Short Cuts

The San Jose International Film Festival screens short films at Santana Row
ALL ALONE: Award winning short film 'The Orphan' is tender, but not too tender.

If there exists a perfect film, it's probably a short film. "There is no substitute for a ball struck squarely and firmly," sang Billy Bragg, and some 130 films at the San Jose International Film Festival seek that fast moment of impact. Here are just a few highlights.

Girl in the Hallway
A father won't read his daughter the story of Little Red Riding Hood for a good reason... He once lived in a bad Vallejo apartment just one deadbolt away from the street, and he knew Xiana Fairchild, a little girl who was one more victim of the wolves out there. Jamie Dewolf does the true-story narration. Dewolf is a slam poet, and a performer with the Suicide Kings. The intimacy of the midnight images of street people and weeping children fight Dewolf's big, made-for-the-stage performance: audience applause snaps us out of the fearful world Valerie Barnhart conjures, with her black on black oil pastel drawings and cutouts. It's a gut punch, but it might have had even more power if Dewolf had rerecorded his tale in the tone of what it's all about: a bedtime story.

The Orphan
Sao Paulo filmmaker Carolina Markowicz directed this story of young Jonathas (Kauan Alvarenga) who leaves the orphanage to meet with his new foster parents. It's a barbed and uncomfortable meeting for both; flashbacks reveal the reason why the boy was a reject back at the orphanage. It's more to do with just his disinterest for sports "All I do is cheerlead, and I don't even do that right." This award-winner is tender, but not so tender that it falls apart, and it's never overdetermined—it's built to leave questions.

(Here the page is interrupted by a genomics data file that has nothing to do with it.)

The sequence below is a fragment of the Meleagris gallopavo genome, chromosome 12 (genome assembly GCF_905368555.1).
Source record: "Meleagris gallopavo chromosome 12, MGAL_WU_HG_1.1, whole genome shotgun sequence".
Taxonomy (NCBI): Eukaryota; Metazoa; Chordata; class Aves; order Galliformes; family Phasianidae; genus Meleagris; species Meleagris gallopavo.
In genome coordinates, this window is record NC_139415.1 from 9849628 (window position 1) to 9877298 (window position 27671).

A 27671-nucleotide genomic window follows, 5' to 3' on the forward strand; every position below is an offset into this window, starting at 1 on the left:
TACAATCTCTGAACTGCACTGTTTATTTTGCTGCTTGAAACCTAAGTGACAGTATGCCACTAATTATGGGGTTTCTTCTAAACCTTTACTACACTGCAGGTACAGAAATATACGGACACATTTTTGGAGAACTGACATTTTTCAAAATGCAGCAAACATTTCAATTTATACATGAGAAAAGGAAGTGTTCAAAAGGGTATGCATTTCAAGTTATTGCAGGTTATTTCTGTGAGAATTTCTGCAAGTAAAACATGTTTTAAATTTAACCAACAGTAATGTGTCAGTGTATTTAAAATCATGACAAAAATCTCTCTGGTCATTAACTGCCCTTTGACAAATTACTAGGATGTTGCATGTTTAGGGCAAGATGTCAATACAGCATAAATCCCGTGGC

War Paint
It takes bravery for a young filmmaker to do what Kubrick did definitively in Full Metal Jacket, but the gamble pays off in J.C. Doler's amazing short. It's about a young Marine's experience of the Vietnam war, seen in selfie-like full-face, during episodes of his time there. (Focusing on the face makes the mammoth expense of recreating the war cheaper too). Doler isn't just a sharp, imaginative director, melting the cliches of the war film through this focus on what it does to one soldier... He's also a very good actor—registering the choice of jail or war offered by a judge, listening to the recruiter's familiar lies, having his head shaved... all this before the shooting begins in earnest. The punch-line is remarkable, too..

San Jose International Short Film Festival
Santana Row
Oct 24-27

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